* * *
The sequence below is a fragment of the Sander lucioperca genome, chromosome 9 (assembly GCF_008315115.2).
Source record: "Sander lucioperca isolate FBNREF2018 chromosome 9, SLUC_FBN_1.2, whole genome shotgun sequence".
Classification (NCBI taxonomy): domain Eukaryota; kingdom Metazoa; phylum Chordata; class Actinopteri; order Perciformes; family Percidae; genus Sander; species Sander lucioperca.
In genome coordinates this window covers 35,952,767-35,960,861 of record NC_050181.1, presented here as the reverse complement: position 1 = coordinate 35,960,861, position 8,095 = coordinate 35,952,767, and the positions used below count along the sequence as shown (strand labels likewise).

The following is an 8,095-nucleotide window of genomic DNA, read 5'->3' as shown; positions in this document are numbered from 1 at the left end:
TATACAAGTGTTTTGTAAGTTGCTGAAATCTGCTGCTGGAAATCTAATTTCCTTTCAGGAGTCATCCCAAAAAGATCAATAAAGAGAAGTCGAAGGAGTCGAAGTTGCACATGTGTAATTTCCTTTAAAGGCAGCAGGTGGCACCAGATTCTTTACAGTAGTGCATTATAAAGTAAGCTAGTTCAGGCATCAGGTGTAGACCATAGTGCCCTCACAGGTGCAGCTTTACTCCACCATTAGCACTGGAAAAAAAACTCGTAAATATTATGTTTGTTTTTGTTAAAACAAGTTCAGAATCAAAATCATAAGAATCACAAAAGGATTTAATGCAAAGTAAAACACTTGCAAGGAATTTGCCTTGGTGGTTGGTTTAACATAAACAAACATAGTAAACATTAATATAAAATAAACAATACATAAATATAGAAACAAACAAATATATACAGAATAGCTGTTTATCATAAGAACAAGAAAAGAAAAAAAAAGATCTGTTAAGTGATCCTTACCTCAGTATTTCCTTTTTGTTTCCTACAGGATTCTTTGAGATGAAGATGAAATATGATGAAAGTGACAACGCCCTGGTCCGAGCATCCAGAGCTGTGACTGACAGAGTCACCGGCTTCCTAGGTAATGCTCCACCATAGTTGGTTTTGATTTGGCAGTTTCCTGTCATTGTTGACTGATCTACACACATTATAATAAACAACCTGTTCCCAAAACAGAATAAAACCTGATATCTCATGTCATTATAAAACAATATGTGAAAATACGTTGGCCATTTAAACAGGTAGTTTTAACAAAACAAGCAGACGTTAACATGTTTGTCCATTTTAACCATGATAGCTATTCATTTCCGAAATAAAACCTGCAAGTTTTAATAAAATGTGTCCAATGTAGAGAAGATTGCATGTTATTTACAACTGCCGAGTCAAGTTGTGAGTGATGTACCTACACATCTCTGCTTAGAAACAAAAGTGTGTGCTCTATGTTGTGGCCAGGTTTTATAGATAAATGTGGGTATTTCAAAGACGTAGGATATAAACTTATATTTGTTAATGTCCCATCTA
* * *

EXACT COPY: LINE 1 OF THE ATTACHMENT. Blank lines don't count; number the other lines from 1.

The sequence below is a fragment of the Sander lucioperca genome, chromosome 9 (assembly GCF_008315115.2).